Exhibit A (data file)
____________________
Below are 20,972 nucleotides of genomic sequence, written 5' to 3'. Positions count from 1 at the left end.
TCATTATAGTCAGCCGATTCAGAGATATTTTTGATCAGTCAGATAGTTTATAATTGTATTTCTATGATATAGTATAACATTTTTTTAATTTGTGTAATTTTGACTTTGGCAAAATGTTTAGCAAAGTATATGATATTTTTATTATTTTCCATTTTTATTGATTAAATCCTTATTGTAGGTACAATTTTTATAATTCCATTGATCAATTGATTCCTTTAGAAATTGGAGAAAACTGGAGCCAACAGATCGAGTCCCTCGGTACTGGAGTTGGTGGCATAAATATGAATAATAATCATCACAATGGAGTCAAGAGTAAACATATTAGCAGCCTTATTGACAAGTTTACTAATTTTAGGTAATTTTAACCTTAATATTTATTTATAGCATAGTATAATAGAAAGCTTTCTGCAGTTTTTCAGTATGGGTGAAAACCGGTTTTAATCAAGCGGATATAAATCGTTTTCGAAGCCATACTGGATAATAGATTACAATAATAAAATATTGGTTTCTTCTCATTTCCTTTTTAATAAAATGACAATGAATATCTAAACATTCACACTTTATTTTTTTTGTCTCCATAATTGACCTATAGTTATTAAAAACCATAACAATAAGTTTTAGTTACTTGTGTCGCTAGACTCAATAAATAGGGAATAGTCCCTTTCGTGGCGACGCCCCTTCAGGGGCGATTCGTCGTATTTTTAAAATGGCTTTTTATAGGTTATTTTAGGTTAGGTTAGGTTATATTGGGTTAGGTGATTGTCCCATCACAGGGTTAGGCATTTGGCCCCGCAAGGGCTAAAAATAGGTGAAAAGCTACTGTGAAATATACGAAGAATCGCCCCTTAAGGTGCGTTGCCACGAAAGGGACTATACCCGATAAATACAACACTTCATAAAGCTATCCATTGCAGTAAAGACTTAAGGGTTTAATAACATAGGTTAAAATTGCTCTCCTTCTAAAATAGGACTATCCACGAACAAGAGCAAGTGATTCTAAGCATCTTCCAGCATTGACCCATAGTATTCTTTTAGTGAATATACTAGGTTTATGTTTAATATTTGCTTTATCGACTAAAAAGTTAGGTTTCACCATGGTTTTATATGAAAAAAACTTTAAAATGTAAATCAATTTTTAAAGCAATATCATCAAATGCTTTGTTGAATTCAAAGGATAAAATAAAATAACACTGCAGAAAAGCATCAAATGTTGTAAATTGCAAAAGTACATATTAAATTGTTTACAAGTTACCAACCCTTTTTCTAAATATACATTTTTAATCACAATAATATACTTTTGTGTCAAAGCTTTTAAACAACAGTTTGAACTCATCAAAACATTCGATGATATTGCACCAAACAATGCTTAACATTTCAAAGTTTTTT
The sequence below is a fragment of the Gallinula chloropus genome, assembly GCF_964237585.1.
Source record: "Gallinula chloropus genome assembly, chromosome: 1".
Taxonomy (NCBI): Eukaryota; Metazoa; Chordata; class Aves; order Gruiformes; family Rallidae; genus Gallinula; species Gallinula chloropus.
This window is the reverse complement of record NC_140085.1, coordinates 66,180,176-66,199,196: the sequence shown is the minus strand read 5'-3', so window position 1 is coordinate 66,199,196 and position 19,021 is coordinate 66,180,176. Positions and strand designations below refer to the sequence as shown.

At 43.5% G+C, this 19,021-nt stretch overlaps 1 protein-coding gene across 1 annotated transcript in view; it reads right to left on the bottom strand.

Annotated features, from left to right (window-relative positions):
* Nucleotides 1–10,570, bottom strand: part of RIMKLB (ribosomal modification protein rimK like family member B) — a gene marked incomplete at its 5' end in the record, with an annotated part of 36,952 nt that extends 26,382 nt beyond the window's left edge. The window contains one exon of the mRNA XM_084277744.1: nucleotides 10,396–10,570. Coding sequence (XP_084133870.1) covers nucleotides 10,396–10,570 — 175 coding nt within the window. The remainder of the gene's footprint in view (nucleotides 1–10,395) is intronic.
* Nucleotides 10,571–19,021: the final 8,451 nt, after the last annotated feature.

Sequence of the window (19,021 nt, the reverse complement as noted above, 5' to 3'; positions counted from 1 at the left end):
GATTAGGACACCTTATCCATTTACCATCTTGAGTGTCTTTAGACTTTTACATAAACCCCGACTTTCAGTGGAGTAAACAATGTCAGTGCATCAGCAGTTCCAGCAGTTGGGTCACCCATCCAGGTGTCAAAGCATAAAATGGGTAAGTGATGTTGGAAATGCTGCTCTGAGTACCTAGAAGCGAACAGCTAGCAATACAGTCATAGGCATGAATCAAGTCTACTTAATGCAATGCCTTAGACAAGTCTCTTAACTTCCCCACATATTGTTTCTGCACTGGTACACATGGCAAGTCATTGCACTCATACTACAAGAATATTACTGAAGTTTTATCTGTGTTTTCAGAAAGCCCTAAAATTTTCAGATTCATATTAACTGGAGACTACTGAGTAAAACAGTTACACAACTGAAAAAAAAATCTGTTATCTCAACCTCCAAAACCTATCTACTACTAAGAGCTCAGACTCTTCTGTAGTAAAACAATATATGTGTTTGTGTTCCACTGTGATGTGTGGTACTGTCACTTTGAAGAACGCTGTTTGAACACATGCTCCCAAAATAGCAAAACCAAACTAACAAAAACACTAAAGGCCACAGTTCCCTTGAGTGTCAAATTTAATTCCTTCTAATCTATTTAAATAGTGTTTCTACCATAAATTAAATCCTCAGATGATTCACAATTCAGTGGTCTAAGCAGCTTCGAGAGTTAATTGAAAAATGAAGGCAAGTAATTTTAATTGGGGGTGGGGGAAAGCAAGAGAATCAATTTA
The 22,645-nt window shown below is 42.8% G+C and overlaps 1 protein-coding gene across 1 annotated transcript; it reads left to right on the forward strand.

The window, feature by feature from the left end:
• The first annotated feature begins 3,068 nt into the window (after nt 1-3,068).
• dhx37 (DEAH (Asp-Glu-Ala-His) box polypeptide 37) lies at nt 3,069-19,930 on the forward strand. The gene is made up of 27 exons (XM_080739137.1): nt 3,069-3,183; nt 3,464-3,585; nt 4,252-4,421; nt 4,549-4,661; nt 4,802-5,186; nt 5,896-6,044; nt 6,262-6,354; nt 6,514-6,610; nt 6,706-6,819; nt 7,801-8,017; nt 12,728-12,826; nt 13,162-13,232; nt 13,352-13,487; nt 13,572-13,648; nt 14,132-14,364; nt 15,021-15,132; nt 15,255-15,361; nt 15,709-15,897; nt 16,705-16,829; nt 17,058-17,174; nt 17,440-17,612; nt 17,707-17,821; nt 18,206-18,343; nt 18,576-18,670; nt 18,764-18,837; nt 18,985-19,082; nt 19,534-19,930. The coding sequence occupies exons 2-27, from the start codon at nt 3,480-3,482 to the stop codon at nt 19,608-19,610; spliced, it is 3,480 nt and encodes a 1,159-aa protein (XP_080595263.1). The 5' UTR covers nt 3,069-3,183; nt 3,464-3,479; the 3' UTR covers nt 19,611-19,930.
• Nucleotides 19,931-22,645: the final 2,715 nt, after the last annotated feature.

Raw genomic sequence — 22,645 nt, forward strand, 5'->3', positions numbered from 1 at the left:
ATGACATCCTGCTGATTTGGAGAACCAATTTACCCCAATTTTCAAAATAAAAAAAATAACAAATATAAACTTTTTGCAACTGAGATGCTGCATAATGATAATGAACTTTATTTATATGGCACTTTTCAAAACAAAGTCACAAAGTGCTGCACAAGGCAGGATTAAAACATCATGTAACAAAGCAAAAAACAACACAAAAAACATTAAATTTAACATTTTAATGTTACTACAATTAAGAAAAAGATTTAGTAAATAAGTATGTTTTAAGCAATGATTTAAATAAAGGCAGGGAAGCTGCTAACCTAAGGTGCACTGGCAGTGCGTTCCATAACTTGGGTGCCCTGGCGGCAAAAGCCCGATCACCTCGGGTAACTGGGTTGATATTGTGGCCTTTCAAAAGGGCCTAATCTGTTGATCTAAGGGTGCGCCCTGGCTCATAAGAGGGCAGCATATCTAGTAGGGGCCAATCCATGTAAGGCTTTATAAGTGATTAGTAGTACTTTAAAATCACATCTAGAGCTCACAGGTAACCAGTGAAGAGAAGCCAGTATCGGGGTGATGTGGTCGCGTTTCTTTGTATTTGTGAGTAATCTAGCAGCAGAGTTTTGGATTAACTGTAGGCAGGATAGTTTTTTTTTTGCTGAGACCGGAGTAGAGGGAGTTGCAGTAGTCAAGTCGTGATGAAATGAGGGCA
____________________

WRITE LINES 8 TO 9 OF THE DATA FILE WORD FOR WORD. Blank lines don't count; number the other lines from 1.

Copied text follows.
Annotated features, from left to right (window-relative positions):
* Nucleotides 1–10,570, bottom strand: part of RIMKLB (ribosomal modification protein rimK like family member B) — a gene marked incomplete at its 5' end in the record, with an annotated part of 36,952 nt that extends 26,382 nt beyond the window's left edge. The window contains one exon of the mRNA XM_084277744.1: nucleotides 10,396–10,570. Coding sequence (XP_084133870.1) covers nucleotides 10,396–10,570 — 175 coding nt within the window. The remainder of the gene's footprint in view (nucleotides 1–10,395) is intronic.